Rebecca Holland New
Company: Thermo Fisher Scientific
Title: Group VP, Global Business Management
So often when it comes to our Fiercest Women in Life Sciences feature, a title only scratches the surface of a woman's role and what it actually means every day, every week and every year. Speaking to Rebecca New, group vice president of Global Business Management Pharma Services at Thermo Fisher Scientific, that depth becomes apparent.
In the broadest terms, New is responsible for delivering for customers, managing projects and business, and planning for future demand. She also works on the deal team to lead Thermo’s acquisition process.
She previously served stints at Patheon, Novo Nordisk and Bausch & Lomb, to name a few, and joined Thermo last year when the company bought Patheon for $5.2 billion. That’s impressive enough, but she has also managed to rise up the ranks—and complete six integrations in five years, adding around $1 billion in revenue to the company—while raising a huge family and spending a lot of time on the road, including a recent sojourn of nearly a year.
“My advice,” she said, “for anyone working in big companies or smaller companies, is to embrace every opportunity. You know, I traveled a ton; I had 48 weeks on the road last year, and I know that because you get this very depressing marketing update from Delta saying ‘Thank you for your 48 weeks of traveling with us.’”
And she did this with five children, one of them adopted during the turnaround at Patheon, so New and her husband "had a lot going on,” she said matter-of-factly, but pointed to her support structures at work and at home as key to managing her demanding job and large family.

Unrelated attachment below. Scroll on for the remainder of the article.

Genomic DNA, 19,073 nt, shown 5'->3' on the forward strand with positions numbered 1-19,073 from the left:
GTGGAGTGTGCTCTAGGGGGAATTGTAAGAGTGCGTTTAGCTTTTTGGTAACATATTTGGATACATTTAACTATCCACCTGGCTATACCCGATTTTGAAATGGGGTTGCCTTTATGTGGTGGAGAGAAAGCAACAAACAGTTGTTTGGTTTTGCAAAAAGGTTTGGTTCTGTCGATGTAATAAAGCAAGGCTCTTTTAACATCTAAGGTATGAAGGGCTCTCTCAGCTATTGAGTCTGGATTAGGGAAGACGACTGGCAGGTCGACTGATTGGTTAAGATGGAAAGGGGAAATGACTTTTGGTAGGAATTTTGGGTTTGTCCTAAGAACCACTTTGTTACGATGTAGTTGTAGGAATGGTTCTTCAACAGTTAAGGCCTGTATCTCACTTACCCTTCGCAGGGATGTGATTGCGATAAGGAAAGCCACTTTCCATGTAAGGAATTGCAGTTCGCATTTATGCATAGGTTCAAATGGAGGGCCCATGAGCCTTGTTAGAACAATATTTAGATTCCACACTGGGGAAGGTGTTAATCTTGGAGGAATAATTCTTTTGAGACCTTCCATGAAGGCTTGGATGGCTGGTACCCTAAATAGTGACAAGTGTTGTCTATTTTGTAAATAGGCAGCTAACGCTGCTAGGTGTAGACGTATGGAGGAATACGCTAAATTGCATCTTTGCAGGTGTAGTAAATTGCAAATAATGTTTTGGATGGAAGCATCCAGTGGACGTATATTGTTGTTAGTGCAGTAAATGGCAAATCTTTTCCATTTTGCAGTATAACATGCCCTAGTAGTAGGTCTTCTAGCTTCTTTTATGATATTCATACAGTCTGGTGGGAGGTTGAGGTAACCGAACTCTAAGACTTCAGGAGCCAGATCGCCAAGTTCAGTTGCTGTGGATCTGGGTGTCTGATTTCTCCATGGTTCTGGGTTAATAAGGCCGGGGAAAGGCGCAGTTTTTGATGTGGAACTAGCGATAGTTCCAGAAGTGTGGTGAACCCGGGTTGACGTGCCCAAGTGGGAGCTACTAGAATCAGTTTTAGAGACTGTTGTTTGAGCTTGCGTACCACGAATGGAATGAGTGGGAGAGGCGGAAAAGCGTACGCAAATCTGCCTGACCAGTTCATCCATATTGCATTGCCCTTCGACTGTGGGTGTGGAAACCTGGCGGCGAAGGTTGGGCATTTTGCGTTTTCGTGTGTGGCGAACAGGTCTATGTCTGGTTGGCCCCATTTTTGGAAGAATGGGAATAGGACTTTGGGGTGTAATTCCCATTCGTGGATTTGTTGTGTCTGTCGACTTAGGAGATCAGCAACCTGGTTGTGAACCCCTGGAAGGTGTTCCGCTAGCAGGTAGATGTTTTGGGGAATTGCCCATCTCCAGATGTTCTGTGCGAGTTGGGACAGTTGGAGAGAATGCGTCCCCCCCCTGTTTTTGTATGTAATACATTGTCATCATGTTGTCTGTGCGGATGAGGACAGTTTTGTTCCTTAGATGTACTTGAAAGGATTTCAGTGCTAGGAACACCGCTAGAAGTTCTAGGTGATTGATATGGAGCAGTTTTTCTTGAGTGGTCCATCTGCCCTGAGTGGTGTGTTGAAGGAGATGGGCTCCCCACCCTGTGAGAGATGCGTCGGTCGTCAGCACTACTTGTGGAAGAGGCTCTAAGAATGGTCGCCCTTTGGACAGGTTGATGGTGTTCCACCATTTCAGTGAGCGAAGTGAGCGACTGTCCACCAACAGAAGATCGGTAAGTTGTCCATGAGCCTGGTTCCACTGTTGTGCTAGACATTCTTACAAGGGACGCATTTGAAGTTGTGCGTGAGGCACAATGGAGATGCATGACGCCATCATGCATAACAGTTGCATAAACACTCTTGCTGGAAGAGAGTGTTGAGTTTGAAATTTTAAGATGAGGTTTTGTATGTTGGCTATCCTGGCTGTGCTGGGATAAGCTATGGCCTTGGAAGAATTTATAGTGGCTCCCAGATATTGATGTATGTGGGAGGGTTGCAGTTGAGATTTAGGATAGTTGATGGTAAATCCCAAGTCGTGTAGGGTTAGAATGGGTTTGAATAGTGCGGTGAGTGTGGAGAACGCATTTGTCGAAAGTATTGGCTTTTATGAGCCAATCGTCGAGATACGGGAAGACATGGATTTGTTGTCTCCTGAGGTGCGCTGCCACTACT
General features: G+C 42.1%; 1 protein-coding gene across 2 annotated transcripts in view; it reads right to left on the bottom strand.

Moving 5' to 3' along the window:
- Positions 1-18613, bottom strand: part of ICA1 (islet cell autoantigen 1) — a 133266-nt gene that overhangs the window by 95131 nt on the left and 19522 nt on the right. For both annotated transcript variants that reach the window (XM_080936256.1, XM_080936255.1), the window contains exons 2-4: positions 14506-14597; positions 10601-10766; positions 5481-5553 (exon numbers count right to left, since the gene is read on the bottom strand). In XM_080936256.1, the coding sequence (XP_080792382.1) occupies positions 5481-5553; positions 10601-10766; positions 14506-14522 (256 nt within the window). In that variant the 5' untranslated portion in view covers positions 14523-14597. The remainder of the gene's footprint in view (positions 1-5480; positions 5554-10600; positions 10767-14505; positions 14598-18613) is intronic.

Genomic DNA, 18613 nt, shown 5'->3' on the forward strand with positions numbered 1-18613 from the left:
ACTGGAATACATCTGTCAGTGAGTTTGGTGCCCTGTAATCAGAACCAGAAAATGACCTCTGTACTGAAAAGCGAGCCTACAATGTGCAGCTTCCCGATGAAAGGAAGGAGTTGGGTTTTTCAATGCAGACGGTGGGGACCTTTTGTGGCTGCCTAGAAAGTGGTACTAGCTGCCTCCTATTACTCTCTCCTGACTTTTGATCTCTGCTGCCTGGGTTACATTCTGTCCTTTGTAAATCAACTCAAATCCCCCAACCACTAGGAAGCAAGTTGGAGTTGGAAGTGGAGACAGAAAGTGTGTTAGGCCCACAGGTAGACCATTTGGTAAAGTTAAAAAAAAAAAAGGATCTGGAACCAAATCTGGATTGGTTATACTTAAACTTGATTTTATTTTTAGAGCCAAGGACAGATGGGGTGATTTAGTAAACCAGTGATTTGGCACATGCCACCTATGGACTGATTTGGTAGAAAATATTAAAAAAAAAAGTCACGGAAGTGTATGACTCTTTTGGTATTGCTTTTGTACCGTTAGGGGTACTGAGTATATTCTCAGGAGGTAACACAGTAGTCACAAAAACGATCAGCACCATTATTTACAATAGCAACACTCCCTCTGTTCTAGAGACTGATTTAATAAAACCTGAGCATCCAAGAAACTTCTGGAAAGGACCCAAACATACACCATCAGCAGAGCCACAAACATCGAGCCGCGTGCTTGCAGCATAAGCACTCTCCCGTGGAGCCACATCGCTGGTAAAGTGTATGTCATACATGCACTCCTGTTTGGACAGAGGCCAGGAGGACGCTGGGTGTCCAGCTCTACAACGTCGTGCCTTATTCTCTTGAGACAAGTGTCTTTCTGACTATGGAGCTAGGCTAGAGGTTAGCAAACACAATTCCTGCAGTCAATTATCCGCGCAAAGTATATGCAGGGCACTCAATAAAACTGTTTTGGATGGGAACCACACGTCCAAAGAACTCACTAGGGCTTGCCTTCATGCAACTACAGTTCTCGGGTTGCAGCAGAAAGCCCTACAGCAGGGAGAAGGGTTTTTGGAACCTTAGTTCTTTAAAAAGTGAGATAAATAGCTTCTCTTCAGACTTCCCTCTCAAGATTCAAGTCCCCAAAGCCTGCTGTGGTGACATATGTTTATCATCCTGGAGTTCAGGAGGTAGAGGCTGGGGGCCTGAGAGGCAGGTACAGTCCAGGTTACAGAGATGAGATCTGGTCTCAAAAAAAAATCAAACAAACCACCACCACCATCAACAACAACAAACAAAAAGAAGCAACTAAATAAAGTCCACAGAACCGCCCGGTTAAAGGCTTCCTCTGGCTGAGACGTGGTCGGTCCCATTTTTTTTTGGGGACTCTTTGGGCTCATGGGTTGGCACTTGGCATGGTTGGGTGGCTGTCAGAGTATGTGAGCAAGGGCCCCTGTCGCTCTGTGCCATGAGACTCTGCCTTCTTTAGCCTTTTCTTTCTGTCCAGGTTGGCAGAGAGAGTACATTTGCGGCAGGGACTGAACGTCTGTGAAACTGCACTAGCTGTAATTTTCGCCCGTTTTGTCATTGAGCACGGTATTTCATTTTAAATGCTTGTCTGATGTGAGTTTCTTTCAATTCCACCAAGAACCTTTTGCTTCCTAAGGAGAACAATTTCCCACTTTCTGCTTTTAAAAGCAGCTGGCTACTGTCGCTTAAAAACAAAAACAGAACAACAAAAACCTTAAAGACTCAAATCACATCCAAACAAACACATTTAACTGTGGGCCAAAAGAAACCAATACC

“Early in my career, we sat down and discussed what we want for the family, for our kids, and our careers," she said. "That’s what I call our ‘foundational piece’ for all of our subsequent decisions. … It’s necessary because I’ve had jobs where I have lived pretty much away from my family for most of the week."
“Having a structure at home that everyone is on board with is so important; you’re going to have good days, and great days, but you’re also going to have bad days," she said. "On these, you need to know that you’re doing all of this for a reason—yes, for the opportunities within your job, but also for the future of your family. This is what I come back to a lot, and [it] has been helpful for me on the bad days.”
Things have changed for working moms from the early days of New’s career; she recalls keeping her youngest child in a bassinet under her desk some days because they were too young for day care. This isn’t the advice she’d give current moms at work, she joked. By the time her fourth pregnancy rolled around, “Things were definitely different,” she said, and the same goes for her recent adoption.
The phrase “having it all,” which typically relates to having a successful career while juggling motherhood, keeps coming to mind. But it’s a difficult balance for any woman, and New has made it work through her foundational piece philosophy, hard work, tenacity, and creating support structures.
But while she says that things have improved over the years for working mothers, having it all is becoming a much more difficult proposition for many. Statistics bear this out; back in 2015, The New York Times reported that the percentage of American women in the workforce has, in fact, been falling over the past decade, and that 61% of nonworking women cite family responsibilities as the reason.
The biggest thing that has changed for New along the way, and what she wants to encourage as a way to keep women in the Thermo workforce, is support from colleagues for career development and work-life balance. Outside of raising five children, she mentors high school and college kids, as well as colleagues’ children, and serves as a mentor at Thermo, too. And in between, traveling for those 48 weeks in a year.
Editor's note: This story has been updated to correct an error in how Rebecca Holland New joined Thermo Fisher. Thermo Fisher bought Patheon, not the other way round.